Researchers have decoded the link between obesity and the presence of certain pollutants in the environment.
Scientists from the University of Granada in Spain proved that subjects who present higher levels of persistent organic pollutants in their organism also suffer from higher cholesterol and triglycerides levels, irrespective of the gender, age, and place of residence or smoking habits of participants in the survey.
This research has analysed the levels of pollutants accumulated in adipose tissue (fat) in nearly 300 men and women. The substances analysed, known as persistent organic pollutants (POPs), can remain in the environment for years, even decades, without degrading.
Lead author Juan Pedro Arrebola said that humans are exposed to POPs mainly through diet. Besides, POPs accumulate gradually in body fat, and this is the reason why the median levels in our study give us an idea of an individual's accumulated exposition over a number of years.
Arrebola claimed that in general they found that people with higher levels of POPs were quantitatively more obese and also showed higher levels of cholesterol and triglycerides, all of them regarded as important risk factors for cardiovascular disease, although these relations were complex and they did not always show linear patters.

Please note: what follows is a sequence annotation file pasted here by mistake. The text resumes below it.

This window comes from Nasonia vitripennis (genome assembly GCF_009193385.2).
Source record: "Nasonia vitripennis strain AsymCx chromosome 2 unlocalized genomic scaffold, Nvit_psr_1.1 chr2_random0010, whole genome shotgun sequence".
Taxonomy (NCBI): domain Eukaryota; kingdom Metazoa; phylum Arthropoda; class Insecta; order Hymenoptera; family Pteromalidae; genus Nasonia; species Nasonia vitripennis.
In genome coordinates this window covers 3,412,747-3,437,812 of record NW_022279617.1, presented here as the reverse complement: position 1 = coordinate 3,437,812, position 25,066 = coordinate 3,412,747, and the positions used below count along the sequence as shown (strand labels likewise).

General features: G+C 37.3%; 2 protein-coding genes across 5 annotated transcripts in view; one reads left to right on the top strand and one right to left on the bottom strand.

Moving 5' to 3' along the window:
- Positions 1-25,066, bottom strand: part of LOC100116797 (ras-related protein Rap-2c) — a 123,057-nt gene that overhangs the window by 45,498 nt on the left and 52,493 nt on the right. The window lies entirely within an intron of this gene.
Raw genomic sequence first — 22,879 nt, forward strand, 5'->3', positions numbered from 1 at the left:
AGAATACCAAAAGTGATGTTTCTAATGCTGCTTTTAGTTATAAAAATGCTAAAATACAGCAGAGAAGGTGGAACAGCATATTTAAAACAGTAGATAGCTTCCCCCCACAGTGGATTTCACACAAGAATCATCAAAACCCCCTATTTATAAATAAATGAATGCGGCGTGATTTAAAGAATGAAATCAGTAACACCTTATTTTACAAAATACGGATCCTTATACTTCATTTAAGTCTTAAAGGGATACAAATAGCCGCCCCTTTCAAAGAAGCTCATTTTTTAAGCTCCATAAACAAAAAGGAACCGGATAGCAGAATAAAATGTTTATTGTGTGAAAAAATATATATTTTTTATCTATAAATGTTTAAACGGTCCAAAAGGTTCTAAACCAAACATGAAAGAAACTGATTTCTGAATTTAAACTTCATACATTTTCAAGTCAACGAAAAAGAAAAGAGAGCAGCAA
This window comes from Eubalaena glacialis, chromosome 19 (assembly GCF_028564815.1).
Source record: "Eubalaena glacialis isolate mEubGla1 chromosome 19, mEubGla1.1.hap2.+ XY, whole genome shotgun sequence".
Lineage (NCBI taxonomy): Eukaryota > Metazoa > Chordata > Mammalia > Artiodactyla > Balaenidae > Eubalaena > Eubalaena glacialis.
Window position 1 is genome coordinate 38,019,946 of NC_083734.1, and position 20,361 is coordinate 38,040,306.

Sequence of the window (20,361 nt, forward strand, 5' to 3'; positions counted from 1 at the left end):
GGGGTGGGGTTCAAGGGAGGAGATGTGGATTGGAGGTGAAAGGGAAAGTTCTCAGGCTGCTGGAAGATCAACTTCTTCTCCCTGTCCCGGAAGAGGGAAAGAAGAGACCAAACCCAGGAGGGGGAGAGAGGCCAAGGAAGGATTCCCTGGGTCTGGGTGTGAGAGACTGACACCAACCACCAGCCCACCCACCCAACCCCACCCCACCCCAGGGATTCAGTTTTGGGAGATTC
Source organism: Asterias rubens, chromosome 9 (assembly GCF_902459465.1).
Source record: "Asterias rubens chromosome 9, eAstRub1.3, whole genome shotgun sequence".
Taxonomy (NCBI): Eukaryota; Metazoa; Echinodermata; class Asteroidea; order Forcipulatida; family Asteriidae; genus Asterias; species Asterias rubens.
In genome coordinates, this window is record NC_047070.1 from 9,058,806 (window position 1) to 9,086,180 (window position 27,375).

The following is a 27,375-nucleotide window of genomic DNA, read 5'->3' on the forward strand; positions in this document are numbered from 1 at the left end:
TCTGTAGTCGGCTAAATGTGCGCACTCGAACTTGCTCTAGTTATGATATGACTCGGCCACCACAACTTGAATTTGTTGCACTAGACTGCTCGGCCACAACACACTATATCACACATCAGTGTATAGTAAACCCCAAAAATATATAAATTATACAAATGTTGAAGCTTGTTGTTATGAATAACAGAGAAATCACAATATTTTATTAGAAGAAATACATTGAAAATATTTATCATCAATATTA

Arrebola noted that they believe that the results are not just the consequence of a higher intake of food by obese people as there is evidence that human exposure to certain chemical substances called "obesogenic" could favour the growth and proliferation of adipocytes (fat cells) and provoke therefore an increase in body fat.
Arrebola concluded that they suspect besides that certain environmental pollutants could also provoke alterations in cholesterol and triglycerides levels and therefore contribute to the development of cardiovascular disease.
The study is published in the prestigious journal Environmental Pollution.